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character.” Those words, and King’s “I Have a Dream” speech in general, captured the spirit of what the Civil Rights Movement was supposedly about. The complaint was not about American ideals but the failure to live up to the American ideal of a free nation under God.
King famously concluded that great speech, dreaming of the day “when all of God’s children, Black men and White men, Jews and Gentiles, Protestants and Catholics, will be able to join hands and sing in the words of the old Negro spiritual, free at last, free at last, thank God almighty, we are free at last.”
But soon, the inspiration of God Almighty and freedom floated into the sky to be displaced on the ground with the cynicism and ambition of politics and political power.
The ideal of individual freedom and equal treatment under the law was displaced by the idea that justice is achieved through government power and social engineering.
A federal bureaucracy grew out of the 1964 Civil Rights Act — the Civil Rights Commission, the Equal Employment Opportunity Commission, the Office of Federal Contract Compliance Programs, the Office of Minority Business Enterprise, etc. — all empowered with understanding that discrimination in favor of certain racial groups was lawful and constitutional.
Then, in the early 1970s, it went beyond correcting the historic evil of slavery and the legacy of racism against African Americans to become in general about race and ethnicity.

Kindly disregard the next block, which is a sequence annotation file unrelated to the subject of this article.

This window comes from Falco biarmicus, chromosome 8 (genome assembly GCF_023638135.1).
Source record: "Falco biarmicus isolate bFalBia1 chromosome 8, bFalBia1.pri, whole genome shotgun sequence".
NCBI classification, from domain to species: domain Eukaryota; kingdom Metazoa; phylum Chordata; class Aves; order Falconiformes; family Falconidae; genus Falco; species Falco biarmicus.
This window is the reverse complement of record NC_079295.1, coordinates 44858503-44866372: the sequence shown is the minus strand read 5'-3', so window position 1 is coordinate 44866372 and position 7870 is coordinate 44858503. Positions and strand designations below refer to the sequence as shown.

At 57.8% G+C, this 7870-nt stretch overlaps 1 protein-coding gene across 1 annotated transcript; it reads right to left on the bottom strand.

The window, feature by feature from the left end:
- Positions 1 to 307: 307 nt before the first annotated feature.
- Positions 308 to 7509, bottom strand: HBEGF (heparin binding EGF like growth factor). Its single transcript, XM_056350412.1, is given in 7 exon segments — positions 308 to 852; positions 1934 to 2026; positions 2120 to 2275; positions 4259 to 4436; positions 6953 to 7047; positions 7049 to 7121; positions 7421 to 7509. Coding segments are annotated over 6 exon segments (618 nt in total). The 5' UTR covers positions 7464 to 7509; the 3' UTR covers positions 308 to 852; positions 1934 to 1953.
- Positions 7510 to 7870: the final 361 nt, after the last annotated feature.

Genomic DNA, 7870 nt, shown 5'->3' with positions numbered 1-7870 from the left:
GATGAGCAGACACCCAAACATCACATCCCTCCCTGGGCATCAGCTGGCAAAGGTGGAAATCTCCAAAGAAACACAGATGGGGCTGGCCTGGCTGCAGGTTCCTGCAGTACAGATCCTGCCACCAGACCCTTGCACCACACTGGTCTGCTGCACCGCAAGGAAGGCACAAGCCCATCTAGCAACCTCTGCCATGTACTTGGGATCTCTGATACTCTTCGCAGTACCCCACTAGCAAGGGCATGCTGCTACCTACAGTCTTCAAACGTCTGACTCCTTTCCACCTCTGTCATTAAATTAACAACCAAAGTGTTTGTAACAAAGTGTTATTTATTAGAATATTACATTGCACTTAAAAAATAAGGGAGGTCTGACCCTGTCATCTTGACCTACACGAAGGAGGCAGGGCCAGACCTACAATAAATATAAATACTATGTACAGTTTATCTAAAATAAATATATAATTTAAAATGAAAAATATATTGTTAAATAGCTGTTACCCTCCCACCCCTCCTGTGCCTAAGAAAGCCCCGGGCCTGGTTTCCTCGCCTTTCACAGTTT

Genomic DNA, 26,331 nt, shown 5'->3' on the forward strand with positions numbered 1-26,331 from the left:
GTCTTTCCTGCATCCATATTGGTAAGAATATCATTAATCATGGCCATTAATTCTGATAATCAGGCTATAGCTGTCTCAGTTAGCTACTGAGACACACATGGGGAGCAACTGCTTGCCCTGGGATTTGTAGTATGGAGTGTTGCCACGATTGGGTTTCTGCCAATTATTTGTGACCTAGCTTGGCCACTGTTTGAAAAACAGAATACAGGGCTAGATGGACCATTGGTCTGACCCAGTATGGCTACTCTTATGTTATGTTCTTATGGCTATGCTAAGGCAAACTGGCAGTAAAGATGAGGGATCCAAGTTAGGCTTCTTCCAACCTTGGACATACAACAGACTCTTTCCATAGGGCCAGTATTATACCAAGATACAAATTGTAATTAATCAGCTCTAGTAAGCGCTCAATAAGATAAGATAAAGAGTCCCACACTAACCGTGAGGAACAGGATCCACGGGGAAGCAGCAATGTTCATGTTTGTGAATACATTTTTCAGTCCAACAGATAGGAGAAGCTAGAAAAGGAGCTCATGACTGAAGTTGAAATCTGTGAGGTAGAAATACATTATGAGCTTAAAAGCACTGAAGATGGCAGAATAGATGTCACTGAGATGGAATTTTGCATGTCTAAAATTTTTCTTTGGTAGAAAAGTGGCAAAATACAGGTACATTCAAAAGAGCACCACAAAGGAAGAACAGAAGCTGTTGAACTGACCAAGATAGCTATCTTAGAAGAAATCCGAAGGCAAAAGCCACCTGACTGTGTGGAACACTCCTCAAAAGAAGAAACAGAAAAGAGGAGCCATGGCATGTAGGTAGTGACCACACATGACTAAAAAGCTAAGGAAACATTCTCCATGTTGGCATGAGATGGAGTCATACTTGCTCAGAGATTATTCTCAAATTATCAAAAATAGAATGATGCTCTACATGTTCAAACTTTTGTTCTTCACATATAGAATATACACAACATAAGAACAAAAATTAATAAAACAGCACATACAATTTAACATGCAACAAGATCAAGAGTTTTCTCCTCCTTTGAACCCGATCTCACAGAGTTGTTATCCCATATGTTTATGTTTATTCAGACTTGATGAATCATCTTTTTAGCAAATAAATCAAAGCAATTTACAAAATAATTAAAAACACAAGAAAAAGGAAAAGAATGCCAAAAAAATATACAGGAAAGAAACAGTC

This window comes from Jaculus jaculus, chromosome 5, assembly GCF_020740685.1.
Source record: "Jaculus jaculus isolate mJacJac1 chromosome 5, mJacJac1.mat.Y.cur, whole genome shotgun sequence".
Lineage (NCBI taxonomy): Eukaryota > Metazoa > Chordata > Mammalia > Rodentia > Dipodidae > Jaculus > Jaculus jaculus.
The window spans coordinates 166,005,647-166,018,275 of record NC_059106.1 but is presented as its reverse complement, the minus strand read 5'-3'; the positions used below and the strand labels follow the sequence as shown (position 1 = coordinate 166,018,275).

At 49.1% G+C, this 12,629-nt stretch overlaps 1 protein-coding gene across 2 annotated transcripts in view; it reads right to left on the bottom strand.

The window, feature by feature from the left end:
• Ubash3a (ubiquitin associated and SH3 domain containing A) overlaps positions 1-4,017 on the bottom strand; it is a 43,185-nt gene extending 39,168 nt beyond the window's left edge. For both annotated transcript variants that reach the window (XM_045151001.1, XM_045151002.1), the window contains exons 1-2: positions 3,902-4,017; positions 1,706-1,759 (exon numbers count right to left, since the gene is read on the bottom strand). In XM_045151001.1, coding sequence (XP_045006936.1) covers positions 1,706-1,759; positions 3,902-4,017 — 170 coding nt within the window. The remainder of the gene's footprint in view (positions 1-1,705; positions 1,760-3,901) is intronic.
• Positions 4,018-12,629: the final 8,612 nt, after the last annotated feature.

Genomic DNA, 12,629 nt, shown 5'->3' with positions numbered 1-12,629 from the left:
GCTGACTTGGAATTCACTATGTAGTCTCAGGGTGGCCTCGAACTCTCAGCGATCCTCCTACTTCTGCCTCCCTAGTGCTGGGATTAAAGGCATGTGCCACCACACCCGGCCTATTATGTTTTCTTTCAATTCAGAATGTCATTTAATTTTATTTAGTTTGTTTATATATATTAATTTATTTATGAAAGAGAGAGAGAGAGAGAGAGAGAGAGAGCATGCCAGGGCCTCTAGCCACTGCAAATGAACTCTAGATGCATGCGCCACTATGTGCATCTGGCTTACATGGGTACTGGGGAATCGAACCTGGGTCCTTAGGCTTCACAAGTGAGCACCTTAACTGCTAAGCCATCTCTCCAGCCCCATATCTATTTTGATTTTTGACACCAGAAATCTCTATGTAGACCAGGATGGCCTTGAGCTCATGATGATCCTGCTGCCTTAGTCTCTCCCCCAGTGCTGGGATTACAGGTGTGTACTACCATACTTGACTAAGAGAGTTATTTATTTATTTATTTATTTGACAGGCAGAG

In 1973, the Federal Interagency Committee on Education was directed to produce rules classifying Americans by race and ethnicity and it responded with five racial/ethnic categories: American Indian or Alaskan Native, Asian or Pacific Islander, Black, White and Hispanic.
In polling done by Pew several months ago, 50% said they disapprove of colleges using race and ethnicity in their admission policy and 33% said they approve. However, among Blacks, 29% said they disapprove and 47% said they approve.
Unfortunately, King’s great dream of freedom, which inspired the Civil Rights Movement, has been lost in the hearts and minds of many Black Americans and eclipsed by social engineering.
What the Supreme Court has done is show that our Constitution embodies and codifies that dream.
We’ll all be better off for the court’s courageous decision against social engineering and for a nation of free citizens, treated equally under the law.
Star Parker is president of the Center for Urban Renewal and Education and host of the weekly television show “Cure America with Star Parker.” To find out more about Star Parker and read features by other Creators Syndicate writers and cartoonists, visit the Creators Syndicate website at www. creators.com. COPYRIGHT 2023 CREATORS. COM